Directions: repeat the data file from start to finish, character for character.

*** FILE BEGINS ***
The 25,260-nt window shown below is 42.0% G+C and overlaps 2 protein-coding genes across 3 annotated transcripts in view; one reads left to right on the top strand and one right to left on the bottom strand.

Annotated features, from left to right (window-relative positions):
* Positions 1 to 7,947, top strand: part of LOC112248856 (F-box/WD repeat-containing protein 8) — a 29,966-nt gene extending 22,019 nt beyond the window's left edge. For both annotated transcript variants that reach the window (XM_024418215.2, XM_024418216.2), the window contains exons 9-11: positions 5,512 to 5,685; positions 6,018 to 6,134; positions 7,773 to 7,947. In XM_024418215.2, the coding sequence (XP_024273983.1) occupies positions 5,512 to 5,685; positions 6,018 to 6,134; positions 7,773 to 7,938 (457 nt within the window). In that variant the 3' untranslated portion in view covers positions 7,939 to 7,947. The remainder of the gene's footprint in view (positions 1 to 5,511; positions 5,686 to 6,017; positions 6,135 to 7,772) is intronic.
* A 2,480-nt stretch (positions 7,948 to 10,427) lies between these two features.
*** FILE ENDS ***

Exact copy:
The 25,260-nt window shown below is 42.0% G+C and overlaps 2 protein-coding genes across 3 annotated transcripts in view; one reads left to right on the top strand and one right to left on the bottom strand.

Annotated features, from left to right (window-relative positions):
* Positions 1 to 7,947, top strand: part of LOC112248856 (F-box/WD repeat-containing protein 8) — a 29,966-nt gene extending 22,019 nt beyond the window's left edge. For both annotated transcript variants that reach the window (XM_024418215.2, XM_024418216.2), the window contains exons 9-11: positions 5,512 to 5,685; positions 6,018 to 6,134; positions 7,773 to 7,947. In XM_024418215.2, the coding sequence (XP_024273983.1) occupies positions 5,512 to 5,685; positions 6,018 to 6,134; positions 7,773 to 7,938 (457 nt within the window). In that variant the 3' untranslated portion in view covers positions 7,939 to 7,947. The remainder of the gene's footprint in view (positions 1 to 5,511; positions 5,686 to 6,017; positions 6,135 to 7,772) is intronic.
* A 2,480-nt stretch (positions 7,948 to 10,427) lies between these two features.